Historic facts of Indian architectural photography goes back a long way. The study of Indian architecture was of an importance extending beyond the examination of the country`s purely artistic heritage. It should be noticed, in the absence of extensive written records, as one of the most valuable ways of approaching a general pictorial history of the subcontinents.
In India, the traditional and archaic way of documenting the imagery of exotic architectures by commissioned painters had come to an end in 1851. A resident British artist was officially assigned by the East India Company to make studies of the sculptures at Elephanta and to prepare drawings and measurements of the caves. But three and a half years later there was still no end in sight. A short statement by the company that would have important implications for photography in India, was stated as: We take this opportunity of directing your attention to photography, with a view to economy, photography should be used for obtaining copies of the sculptures in the Caves.
In 1855 the East India Company directed the government in Bombay to discontinue employing any draftsmen in the delineation of antiquities and to utilise photographers instead. They expressed their desire that this method be generally substituted throughout India. Further support for photography was offered in the same year by the introduction of classes in architectural and other kinds of photography at various educational institutions and photographic societies, with both British and Indian enthusiasts, which had been established in Bombay, Calcutta and Madras.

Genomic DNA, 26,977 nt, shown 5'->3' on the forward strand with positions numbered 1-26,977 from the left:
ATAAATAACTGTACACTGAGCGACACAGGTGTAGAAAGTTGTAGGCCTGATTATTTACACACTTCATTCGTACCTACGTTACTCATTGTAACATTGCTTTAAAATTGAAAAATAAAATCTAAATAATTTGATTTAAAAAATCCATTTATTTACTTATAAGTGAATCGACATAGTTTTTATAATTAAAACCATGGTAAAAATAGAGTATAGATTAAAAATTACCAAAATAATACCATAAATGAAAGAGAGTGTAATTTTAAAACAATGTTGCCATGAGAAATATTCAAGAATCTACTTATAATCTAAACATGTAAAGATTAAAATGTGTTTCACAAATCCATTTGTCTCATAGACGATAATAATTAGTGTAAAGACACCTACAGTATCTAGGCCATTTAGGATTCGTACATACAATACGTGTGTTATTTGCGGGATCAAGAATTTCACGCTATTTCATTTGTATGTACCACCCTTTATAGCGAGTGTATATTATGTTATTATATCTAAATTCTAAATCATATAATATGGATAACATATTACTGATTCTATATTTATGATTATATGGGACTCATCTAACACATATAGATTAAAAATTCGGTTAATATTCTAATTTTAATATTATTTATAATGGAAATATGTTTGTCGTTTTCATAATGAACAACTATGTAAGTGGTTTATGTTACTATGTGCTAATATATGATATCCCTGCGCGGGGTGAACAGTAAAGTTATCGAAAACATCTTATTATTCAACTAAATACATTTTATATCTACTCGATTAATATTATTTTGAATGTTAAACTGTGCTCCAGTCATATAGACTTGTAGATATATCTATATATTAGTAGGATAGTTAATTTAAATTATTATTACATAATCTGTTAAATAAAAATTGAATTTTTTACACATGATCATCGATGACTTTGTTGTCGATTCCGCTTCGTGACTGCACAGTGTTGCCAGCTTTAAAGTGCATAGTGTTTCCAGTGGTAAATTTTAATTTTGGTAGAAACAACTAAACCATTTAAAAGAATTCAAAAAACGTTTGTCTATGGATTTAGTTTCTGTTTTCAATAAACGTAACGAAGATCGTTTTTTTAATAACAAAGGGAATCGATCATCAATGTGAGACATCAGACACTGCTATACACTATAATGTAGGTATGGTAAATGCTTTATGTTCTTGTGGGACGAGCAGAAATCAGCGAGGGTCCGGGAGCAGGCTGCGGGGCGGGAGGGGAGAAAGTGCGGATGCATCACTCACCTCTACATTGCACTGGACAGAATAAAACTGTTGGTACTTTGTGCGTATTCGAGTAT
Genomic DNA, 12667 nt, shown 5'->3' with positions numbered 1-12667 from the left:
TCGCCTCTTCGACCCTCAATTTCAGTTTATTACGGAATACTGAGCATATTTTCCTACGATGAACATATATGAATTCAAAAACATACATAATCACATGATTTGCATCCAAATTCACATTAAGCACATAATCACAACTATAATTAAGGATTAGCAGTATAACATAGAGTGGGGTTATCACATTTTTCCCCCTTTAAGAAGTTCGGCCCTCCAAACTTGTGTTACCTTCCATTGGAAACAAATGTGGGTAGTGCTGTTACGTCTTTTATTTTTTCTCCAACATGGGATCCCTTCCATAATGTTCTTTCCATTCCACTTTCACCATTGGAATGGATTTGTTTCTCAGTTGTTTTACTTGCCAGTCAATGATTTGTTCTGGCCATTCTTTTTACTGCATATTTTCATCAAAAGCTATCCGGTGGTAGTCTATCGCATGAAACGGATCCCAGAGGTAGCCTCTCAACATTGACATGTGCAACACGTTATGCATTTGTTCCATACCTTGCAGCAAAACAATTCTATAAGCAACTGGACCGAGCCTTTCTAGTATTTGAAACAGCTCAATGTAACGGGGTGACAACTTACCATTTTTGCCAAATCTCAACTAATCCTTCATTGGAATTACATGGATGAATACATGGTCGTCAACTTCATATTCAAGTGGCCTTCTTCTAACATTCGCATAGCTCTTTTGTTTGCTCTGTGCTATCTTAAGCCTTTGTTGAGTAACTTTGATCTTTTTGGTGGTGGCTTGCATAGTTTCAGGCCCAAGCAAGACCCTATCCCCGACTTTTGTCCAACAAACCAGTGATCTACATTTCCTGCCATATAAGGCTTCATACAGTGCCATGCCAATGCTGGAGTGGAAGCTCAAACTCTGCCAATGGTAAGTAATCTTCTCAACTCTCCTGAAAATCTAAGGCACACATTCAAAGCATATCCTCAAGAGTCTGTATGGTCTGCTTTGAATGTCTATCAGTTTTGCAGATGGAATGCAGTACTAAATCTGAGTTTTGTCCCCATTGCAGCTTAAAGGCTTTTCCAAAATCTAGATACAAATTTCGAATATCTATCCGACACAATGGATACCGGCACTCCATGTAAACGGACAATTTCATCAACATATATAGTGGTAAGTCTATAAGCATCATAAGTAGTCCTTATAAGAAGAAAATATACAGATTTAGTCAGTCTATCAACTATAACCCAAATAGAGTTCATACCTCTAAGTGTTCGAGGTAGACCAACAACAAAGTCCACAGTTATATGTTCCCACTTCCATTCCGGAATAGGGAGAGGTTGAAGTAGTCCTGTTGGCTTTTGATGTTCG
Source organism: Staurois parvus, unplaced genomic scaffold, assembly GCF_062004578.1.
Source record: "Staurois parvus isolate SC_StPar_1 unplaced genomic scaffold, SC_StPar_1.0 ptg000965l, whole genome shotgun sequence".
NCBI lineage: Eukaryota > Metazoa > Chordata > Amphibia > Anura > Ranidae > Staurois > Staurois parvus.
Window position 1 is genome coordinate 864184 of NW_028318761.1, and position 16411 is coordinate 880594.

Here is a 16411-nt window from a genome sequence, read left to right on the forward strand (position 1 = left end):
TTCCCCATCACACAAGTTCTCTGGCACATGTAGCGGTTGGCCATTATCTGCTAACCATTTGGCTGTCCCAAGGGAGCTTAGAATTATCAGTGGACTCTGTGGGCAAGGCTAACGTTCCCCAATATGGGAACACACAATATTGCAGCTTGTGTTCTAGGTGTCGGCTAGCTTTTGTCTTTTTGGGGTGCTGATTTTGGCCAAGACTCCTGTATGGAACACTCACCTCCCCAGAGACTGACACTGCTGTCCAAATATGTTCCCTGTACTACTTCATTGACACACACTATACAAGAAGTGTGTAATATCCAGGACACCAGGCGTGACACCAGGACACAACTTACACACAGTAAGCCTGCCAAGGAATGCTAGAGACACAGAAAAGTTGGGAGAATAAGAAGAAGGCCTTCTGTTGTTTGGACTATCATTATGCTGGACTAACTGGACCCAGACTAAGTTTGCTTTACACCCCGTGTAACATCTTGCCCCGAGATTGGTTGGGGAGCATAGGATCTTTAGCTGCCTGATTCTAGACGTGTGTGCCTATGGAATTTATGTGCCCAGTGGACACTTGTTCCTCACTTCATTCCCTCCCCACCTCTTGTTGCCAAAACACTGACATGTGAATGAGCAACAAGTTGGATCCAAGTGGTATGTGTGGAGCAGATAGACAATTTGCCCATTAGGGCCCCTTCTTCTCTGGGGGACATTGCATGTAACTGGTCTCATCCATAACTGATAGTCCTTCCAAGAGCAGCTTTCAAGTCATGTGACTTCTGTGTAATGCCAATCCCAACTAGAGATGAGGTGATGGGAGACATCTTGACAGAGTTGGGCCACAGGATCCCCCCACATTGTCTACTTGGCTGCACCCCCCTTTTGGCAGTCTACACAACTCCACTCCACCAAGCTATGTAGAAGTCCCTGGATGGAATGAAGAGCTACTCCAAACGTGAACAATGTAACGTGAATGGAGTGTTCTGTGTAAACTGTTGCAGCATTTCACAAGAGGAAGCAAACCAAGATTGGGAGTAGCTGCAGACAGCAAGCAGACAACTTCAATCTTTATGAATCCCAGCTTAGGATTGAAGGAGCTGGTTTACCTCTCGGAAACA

Much of the architectural photography of the 1860s was produced by commercial photographers who sold to visitors and residents. The quantity of such material making its way back to Europe may have had an exhilarating effect, because by the second half of the decade, interest in the study and preservation on Indian architecture was once again beginning to grow.
During the Paris Exhibition of 1867, the photographic display consisted of approximately 500 representations of Indian buildings. This in turn encouraged the Indian government once more to assume responsibility in the matter. In August 1867, instructions were issued regarding the desirability of conserving ancient architectural structures, or their remains, and other works of art in India, and of organising a system for photographing them. Attentive about the cost of past projects, the government was of the opinion that competent amateurs, who might in some circumstances be reimbursed for basic expenses, would be sufficient to carry through such a plan. A substantial impetus was given to the further development of architectural photography in India.
By the early 1870s, the influx of uneven amateur material led to assert that in the long run, hiring professional architectural photographers might be a more economical way of compiling such records. But even before this decision was made, several professions had been employed during the late 1860s as a result of the renewed importance accorded to photographic documentation. This led to a fresh burst of activity in the field of architectural photography and preservation.
Working from 1855 to 1857, Captain Thomas Biggs and Dr. William Pigou were the first designated `architectural photographers` of sites in western India. Dr John Murray (1809-1898) of the Bengal Medical Establishment, specialised in Mughal architecture of Agra, Fatehpur Sikri and Delhi and mastered the difficult process of mammoth plate paper negatives. Two of his dense but mezzotint-like prints, including one from his 1858 portfolio Agra and its vicinity are proudly displayed in several art galleries across the world.